I confess that after my trip to Portland, Maine, this summer and falling in love with the area, when I noticed on FB that Lisa spends part of her year there, I thought I should invite her onto the blog! Following on from Rebecca Emberley's interview last week, I think you will enjoy seeing even more collaboration in today's post as well. Is this a trend? And a dad who studied lemmings. How cool is that?
[JM] Illustrator or author/illustrator? If the latter, do you begin with words or pictures?
[LJC] Author and illustrator, although I don’t do as much illustrating as I used to. My most recent picture books (the early reader series, Petal and Poppy) are fantastically illustrated by my husband. When I do one of my own picture books, they usually begin with a character and a theme that I might jot down with words. Then I will try to illustrate that character. In the case of my first picture book, Alicia Has a Bad Day, she began as an illustrated character first—actually she was a pair of hand-made paper earrings that I made for a friend, and then I put her into a story So it’s hard to say—it differs with a bit each book, and they kind of come hand in hand.
[JM] I love that Alicia was first a hand-made earring! Where are you from, Lisa, and how has that influenced your work?
[LJC] I was born on a farm in Rhode Island near the ocean. We had goats, sheep, chickens, cats, dogs, and a monkey. I used to wander off and sit on a big rock under the willow tree and make-up stories that I would later tell to the goats. I was alone a lot, but fairly content with my family, the animals and my imagination. Later we moved to Maine and I spent a lot of time on an island doing the same thing (without the animals). I lived in Norway for a couple of years as a very young child while my father studied lemmings in the tundra. I like to think all of these places play a role in my work in terms of my themes of childhood freedom, loneliness and imagination.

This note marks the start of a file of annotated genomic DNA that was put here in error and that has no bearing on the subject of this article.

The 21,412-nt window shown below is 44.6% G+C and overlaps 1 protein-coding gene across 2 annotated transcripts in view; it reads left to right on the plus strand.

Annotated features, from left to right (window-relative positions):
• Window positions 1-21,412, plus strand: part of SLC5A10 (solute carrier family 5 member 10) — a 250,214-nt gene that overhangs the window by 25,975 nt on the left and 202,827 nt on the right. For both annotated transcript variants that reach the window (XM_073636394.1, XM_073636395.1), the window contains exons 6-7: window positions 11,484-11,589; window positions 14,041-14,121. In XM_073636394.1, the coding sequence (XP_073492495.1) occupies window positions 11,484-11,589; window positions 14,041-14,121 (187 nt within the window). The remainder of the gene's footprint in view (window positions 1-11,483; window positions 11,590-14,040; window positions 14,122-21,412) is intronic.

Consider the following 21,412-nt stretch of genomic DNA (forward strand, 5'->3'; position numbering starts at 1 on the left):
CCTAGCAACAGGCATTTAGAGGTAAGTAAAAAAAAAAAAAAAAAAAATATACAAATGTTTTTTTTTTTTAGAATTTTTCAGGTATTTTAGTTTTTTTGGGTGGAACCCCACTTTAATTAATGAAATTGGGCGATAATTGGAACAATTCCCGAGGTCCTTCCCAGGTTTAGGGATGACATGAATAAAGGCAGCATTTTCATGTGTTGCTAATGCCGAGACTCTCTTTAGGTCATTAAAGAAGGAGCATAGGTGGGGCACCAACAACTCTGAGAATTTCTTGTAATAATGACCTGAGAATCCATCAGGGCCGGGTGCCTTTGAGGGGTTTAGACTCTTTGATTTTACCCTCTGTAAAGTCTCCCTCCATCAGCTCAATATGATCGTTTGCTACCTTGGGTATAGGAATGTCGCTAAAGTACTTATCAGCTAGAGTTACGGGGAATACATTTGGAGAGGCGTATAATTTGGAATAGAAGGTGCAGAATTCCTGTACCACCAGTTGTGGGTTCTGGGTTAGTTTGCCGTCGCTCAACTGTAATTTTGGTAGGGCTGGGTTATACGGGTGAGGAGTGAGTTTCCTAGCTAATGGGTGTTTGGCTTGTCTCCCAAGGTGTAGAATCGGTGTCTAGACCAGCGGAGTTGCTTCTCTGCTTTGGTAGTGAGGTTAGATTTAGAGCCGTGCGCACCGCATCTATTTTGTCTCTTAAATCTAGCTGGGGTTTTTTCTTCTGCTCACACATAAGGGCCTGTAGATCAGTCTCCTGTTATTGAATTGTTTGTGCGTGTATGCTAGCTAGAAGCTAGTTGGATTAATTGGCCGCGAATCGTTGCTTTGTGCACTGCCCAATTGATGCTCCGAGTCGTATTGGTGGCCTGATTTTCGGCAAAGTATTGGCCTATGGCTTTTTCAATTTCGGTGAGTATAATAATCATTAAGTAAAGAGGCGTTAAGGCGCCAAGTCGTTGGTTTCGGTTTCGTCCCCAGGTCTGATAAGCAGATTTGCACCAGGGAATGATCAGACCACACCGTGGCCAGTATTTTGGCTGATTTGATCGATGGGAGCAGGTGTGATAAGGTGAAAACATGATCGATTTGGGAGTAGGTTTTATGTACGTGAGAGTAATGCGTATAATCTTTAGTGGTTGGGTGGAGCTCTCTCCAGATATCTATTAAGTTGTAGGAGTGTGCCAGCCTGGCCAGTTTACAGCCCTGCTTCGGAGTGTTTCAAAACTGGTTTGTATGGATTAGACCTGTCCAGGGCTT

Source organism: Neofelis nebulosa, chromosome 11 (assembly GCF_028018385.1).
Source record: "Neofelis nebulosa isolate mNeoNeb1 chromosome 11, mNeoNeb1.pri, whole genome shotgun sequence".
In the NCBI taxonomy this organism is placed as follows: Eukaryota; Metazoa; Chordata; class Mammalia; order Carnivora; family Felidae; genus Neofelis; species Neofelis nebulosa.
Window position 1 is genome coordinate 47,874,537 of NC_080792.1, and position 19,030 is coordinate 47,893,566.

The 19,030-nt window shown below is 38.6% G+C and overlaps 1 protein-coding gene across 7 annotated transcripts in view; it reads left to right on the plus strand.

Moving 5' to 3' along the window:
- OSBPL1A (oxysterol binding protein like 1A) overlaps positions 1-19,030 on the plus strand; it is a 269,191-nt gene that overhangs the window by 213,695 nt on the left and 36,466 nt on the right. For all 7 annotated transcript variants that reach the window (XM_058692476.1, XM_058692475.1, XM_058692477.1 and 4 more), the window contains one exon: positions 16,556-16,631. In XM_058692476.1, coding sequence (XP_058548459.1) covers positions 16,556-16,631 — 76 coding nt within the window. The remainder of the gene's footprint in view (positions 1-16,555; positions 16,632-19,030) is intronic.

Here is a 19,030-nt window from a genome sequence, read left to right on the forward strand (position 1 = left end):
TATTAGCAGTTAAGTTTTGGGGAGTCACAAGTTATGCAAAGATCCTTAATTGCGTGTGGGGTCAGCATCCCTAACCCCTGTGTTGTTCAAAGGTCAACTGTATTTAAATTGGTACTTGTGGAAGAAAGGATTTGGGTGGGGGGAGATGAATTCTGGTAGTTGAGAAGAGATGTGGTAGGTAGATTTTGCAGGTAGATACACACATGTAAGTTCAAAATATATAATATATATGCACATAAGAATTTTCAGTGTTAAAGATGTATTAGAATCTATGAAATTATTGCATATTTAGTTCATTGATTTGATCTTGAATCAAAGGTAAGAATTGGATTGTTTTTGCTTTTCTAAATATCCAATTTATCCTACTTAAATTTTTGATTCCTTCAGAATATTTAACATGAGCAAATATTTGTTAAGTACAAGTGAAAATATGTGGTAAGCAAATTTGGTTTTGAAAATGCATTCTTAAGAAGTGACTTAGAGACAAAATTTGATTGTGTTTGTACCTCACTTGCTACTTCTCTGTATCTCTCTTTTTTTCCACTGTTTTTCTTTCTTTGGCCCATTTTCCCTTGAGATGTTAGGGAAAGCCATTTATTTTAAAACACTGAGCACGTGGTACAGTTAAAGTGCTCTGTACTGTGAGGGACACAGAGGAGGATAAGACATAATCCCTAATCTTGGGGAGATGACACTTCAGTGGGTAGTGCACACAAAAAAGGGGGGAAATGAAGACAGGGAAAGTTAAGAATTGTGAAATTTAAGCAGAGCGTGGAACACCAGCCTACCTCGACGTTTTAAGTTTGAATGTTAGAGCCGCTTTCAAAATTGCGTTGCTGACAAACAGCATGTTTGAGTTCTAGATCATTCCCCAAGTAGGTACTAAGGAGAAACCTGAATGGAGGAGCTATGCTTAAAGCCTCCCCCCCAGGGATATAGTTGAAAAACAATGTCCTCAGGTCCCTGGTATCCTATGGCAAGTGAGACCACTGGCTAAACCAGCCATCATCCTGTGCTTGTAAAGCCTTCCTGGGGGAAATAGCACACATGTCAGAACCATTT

While my picture books never name a place, most of them are in somewhat rural, woodsy areas and the characters have room to roam. Except for my picture book, Little Dog, which is rooted very much in Puerto Rico (where my mother now lives and where both my dogs came from).
All three of my novels take place in a made-up town in Maine.
[JM] Oo, adopted Puerto Rican pooches, how cool! Tell us a little of your beginnings and journey as an artist.
[LJC] This is a very long story, because I am still in the beginnings of my journey as an artist, even though I began painting and drawing as soon as I could grip an implement. But the short version begins with a memory from when I was about three. I couldn’t sleep and my mother (a painter) gave me a crayon and paper and told me to draw something to help me sleep. I was still awake when she left and I’d filled the paper, so I started making marks all over the wall next to my bed. The next day, when my mother saw what I’d done she asked me to tell her about my drawings. It was then I realized that one of the marks looked like a lower-case “a” and another one looked like a capital “L” and those were two letters in my name. I realized I was writing as well as drawing. Those marks remained on my bedroom wall until we moved.
[JM] How does picture book illustration differ from creating graphic comic book art in your process?
[LJC] If you are referring to my recent comic-book early reader series, well those are illustrated by my husband, so my process is the creation of the story and script. His style is much more versatile than mine, and he can create a fun, cartoon, comic-book type of art by hand or on the computer. My illustration is very thick and painterly, and only done by hand. Although I have tried doing comic books, they tend to be in that same thick, sloppy style and don’t work out so well. I like the mess of paint too much.
[JM] Do you ever sketch any of your YA characters or settings for your own story development?